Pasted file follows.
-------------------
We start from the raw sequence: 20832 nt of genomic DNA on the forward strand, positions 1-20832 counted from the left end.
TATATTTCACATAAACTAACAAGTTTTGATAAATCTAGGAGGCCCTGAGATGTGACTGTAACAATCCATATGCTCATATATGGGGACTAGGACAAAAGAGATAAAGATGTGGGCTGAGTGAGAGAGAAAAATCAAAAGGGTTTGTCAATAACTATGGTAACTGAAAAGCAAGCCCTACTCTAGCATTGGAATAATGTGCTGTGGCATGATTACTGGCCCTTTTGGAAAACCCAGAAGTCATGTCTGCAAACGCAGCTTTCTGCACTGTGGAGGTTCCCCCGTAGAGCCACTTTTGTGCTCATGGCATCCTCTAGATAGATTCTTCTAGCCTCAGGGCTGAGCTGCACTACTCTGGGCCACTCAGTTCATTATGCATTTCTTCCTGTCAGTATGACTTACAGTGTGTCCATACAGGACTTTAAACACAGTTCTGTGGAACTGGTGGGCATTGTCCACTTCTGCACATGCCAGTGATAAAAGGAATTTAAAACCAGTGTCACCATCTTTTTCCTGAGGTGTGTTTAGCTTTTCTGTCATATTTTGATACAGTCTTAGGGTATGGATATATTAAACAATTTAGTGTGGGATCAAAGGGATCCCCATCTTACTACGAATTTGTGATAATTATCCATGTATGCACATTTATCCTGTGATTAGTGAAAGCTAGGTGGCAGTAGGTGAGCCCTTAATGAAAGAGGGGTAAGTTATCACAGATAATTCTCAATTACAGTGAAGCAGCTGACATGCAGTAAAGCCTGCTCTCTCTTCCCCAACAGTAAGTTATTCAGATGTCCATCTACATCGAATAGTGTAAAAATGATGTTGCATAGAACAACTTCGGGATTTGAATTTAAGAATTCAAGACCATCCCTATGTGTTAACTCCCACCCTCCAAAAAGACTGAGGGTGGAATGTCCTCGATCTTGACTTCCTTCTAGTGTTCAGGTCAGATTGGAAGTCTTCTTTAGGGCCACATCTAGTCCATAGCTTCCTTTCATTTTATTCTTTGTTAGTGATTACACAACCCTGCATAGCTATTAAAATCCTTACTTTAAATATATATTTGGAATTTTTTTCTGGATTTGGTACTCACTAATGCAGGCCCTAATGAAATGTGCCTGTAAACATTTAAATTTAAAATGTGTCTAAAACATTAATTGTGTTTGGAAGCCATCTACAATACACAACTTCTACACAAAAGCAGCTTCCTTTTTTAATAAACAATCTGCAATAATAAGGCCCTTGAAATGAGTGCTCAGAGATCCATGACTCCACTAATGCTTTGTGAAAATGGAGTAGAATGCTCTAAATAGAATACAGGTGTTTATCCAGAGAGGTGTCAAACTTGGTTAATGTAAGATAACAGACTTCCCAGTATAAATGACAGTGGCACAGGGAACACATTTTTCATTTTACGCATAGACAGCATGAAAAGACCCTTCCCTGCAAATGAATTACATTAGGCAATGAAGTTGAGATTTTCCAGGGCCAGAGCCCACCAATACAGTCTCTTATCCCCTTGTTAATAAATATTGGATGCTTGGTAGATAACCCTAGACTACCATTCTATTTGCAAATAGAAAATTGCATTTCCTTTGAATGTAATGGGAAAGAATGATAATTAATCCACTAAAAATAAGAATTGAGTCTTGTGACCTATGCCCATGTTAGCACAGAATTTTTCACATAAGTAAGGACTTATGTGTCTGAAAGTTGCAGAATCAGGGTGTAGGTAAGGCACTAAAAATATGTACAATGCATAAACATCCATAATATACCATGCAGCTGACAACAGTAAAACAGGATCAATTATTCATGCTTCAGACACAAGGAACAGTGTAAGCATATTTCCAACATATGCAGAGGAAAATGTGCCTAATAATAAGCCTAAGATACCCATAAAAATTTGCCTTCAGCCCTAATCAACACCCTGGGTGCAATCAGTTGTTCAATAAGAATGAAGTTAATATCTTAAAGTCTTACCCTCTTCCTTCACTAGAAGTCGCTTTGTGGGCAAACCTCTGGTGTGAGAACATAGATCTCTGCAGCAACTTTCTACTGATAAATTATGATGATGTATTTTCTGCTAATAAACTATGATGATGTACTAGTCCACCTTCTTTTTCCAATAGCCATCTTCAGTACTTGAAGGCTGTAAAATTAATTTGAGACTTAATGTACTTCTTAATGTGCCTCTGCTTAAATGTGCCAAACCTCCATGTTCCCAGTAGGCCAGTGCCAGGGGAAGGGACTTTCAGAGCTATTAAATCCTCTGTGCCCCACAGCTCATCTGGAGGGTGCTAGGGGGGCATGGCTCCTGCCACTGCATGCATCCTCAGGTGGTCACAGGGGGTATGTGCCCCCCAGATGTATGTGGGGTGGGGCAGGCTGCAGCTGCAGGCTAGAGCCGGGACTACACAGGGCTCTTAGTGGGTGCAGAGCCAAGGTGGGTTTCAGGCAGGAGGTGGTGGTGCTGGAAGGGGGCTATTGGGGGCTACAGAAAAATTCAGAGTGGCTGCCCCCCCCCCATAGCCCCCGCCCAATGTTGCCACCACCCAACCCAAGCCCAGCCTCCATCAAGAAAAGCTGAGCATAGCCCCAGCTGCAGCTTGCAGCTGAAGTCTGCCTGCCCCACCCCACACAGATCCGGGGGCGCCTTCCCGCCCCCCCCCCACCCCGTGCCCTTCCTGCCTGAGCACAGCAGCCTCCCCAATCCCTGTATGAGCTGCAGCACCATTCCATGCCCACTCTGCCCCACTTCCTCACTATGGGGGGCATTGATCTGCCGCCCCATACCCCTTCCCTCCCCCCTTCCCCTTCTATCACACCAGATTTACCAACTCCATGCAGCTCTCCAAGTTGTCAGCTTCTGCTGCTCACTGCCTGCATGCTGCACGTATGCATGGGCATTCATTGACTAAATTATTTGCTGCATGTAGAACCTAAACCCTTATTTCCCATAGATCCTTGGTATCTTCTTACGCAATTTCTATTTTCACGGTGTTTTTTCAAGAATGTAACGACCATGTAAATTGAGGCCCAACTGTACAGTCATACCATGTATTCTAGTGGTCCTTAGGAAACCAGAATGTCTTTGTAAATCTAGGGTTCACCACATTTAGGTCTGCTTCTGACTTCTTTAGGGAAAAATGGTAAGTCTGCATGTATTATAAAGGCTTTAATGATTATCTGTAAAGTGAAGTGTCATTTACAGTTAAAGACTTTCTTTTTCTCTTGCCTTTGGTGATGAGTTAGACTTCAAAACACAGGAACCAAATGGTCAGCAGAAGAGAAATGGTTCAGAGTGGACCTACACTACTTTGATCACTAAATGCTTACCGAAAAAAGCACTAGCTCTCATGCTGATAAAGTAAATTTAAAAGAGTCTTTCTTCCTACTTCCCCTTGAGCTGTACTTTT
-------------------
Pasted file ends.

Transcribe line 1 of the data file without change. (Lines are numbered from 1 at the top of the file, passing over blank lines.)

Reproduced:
We start from the raw sequence: 20832 nt of genomic DNA on the forward strand, positions 1-20832 counted from the left end.